150 episodes

Unusually in-depth conversations about the world's most pressing problems and what you can do to solve them.

Subscribe by searching for '80,000 Hours' wherever you get podcasts.

Produced by Keiran Harris. Hosted by Rob Wiblin, Head of Research at 80,000 Hours.

80,000 Hours Podcast with Rob Wiblin The 80000 Hours team

    • Education

Unusually in-depth conversations about the world's most pressing problems and what you can do to solve them.

Subscribe by searching for '80,000 Hours' wherever you get podcasts.

Produced by Keiran Harris. Hosted by Rob Wiblin, Head of Research at 80,000 Hours.

    #35 Classic episode - Tara Mac Aulay on the audacity to fix the world without asking permission

    #35 Classic episode - Tara Mac Aulay on the audacity to fix the world without asking permission

    Rebroadcast: this episode was originally released in June 2018.


    How broken is the world? How inefficient is a typical organisation? Looking at Tara Mac Aulay’s life, the answer seems to be ‘very’.

    At 15 she took her first job - an entry-level position at a chain restaurant. Rather than accept her place, Tara took it on herself to massively improve the store’s shambolic staff scheduling and inventory management. After cutting staff costs 30% she was quickly promoted, and at 16 sent in to overhaul dozens of failing stores in a final effort to save them from closure.

    That’s just the first in a startling series of personal stories that take us to a hospital drug dispensary where pharmacists are wasting a third of their time, a chemotherapy ward in Bhutan that’s killing its patients rather than saving lives, and eventually the Centre for Effective Altruism, where Tara becomes CEO and leads it through start-up accelerator Y Combinator.

    In this episode Tara shows how the ability to do practical things, avoid major screw-ups, and design systems that scale, is both rare and precious.

    Links to learn more, summary and full transcript.

    People with an operations mindset spot failures others can't see and fix them before they bring an organisation down. This kind of resourcefulness can transform the world by making possible critical projects that would otherwise fall flat on their face.

    But as Tara's experience shows they need to figure out what actually motivates the authorities who often try to block their reforms.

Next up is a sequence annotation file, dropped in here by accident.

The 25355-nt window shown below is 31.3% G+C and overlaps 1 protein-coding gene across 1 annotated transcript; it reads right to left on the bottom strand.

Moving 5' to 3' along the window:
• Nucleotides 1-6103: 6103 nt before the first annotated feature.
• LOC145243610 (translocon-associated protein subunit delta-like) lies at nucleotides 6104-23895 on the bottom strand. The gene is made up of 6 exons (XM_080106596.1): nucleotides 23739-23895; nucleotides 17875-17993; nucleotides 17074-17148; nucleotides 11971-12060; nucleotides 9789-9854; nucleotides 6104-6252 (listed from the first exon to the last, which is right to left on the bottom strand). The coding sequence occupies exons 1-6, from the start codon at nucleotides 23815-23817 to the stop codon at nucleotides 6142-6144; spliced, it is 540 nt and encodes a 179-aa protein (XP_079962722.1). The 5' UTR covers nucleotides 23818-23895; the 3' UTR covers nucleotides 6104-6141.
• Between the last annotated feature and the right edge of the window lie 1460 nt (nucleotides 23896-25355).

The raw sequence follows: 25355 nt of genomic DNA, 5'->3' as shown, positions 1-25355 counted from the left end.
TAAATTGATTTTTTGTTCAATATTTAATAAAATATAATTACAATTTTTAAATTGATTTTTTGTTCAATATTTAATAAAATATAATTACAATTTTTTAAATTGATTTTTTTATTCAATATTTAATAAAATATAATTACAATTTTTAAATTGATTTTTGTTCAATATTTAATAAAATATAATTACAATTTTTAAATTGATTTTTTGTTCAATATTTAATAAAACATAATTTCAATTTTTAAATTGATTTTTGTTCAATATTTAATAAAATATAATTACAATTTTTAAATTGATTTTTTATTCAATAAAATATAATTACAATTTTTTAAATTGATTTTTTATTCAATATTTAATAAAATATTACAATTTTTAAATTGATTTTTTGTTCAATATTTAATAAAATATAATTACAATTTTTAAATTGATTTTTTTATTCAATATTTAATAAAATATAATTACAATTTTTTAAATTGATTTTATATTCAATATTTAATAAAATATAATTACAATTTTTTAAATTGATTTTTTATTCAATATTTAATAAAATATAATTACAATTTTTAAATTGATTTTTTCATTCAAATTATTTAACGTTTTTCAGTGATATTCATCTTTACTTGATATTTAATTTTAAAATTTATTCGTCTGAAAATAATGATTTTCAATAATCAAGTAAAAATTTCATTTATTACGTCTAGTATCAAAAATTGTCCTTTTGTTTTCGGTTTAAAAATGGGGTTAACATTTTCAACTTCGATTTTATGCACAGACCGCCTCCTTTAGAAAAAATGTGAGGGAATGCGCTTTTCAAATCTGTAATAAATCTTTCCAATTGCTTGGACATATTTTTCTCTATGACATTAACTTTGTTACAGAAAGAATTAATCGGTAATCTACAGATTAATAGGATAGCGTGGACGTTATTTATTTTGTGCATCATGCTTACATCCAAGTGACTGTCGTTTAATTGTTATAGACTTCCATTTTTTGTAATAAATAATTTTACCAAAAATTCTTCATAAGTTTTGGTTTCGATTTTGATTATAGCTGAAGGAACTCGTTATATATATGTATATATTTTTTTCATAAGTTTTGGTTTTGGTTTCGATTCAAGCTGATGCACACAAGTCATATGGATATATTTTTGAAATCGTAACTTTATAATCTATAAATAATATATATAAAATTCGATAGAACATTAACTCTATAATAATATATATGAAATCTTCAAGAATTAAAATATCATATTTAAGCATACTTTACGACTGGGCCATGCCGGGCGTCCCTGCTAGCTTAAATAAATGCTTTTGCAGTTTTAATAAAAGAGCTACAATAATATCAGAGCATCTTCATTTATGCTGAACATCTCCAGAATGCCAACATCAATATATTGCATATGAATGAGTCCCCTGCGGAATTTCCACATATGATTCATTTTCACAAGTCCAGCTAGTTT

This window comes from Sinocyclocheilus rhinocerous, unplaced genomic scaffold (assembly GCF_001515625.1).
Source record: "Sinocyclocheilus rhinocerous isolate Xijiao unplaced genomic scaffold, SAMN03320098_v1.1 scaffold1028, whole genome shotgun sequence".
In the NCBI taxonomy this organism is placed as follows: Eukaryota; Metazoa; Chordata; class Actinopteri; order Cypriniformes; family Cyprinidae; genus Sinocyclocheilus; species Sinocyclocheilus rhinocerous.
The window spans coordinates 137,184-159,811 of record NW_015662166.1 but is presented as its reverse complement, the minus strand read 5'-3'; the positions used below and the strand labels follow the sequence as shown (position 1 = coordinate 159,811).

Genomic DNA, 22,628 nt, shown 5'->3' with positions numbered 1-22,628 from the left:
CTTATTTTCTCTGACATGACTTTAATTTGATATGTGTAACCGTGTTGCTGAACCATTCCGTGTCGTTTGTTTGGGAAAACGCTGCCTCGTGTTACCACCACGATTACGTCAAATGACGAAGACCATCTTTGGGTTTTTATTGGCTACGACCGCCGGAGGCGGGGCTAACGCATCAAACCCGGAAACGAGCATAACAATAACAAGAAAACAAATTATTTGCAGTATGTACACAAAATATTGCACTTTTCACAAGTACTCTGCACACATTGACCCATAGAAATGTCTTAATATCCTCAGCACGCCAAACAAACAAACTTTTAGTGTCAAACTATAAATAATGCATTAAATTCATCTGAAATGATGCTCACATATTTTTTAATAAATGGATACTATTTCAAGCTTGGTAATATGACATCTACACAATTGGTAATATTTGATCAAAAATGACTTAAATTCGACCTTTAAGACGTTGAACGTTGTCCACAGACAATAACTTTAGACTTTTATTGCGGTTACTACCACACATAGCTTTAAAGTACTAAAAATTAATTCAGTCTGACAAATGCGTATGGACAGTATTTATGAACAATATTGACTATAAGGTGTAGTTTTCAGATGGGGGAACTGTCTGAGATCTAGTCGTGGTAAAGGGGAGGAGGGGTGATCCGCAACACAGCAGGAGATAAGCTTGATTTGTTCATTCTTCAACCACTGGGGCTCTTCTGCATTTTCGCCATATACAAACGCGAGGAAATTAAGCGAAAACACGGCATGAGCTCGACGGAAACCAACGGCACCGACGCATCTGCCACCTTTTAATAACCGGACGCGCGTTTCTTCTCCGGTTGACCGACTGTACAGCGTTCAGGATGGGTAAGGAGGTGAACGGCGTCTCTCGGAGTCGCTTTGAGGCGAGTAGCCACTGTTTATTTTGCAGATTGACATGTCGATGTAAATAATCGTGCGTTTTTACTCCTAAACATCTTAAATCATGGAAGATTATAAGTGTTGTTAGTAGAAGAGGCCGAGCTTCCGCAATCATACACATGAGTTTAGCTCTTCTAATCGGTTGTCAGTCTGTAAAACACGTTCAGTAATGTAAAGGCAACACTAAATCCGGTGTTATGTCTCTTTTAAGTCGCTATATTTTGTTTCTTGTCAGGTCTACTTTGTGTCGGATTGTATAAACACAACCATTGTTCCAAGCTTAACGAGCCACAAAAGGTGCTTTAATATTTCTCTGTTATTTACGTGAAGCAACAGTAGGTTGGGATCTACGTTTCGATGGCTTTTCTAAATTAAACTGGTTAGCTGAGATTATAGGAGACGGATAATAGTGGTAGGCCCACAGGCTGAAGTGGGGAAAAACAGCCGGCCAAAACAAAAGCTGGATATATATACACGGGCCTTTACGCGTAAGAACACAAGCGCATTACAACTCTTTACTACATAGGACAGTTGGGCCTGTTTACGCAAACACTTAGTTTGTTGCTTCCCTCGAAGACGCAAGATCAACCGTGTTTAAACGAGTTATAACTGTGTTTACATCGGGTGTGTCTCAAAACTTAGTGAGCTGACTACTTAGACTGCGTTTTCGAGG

We explore how people with this skillset can do as much good as possible, what 80,000 Hours got wrong in our article 'Why operations management is one of the biggest bottlenecks in effective altruism’, as well as:

    • Tara’s biggest mistakes and how to deal with the delicate politics of organizational reform.
    • How a student can save a hospital millions with a simple spreadsheet model.
    • The sociology of Bhutan and how medicine in the developing world often makes things worse rather than better.
    • What most people misunderstand about operations, and how to tell if you have what it takes.
    • And finally, operations jobs people should consider applying for.

    Get this episode by subscribing to our podcast on the world’s most pressing problems and how to solve them: search for '80,000 Hours' in your podcasting app.

    The 80,000 Hours Podcast is produced by Keiran Harris.

    • 1 hr 23 min
    #67 Classic episode – David Chalmers on the nature and ethics of consciousness

    #67 Classic episode – David Chalmers on the nature and ethics of consciousness

    Rebroadcast: this episode was originally released in December 2019.


    What is it like to be you right now? You're seeing this text on the screen, smelling the coffee next to you, and feeling the warmth of the cup. There’s a lot going on in your head — your conscious experience.

    Now imagine beings that are identical to humans, but for one thing: they lack this conscious experience. If you spill your coffee on them, they’ll jump like anyone else, but inside they'll feel no pain and have no thoughts: the lights are off.

    The concept of these so-called 'philosophical zombies' was popularised by today’s guest — celebrated philosophy professor David Chalmers — in order to explore the nature of consciousness. In a forthcoming book he poses a classic 'trolley problem':

    "Suppose you have a conscious human on one train track, and five non-conscious humanoid zombies on another. If you do nothing, a trolley will hit and kill the conscious human. If you flip a switch to redirect the trolley, you can save the conscious human, but in so doing kill the five non-conscious humanoid zombies. What should you do?"

    Many people think you should divert the trolley, precisely because the lack of conscious experience means the moral status of the zombies is much reduced or absent entirely.

    So, which features of consciousness qualify someone for moral consideration? One view is that the only conscious states that matter are those that have a positive or negative quality, like pleasure and suffering. But Dave’s intuitions are quite different.

    Links to learn more, summary and full transcript.

    Instead of zombies he asks us to consider 'Vulcans', who can see and hear and reflect on the world around them, but are incapable of experiencing pleasure or pain.

    Now imagine a further trolley problem: suppose you have a normal human on one track, and five Vulcans on the other. Should you divert the trolley to kill the five Vulcans in order to save the human?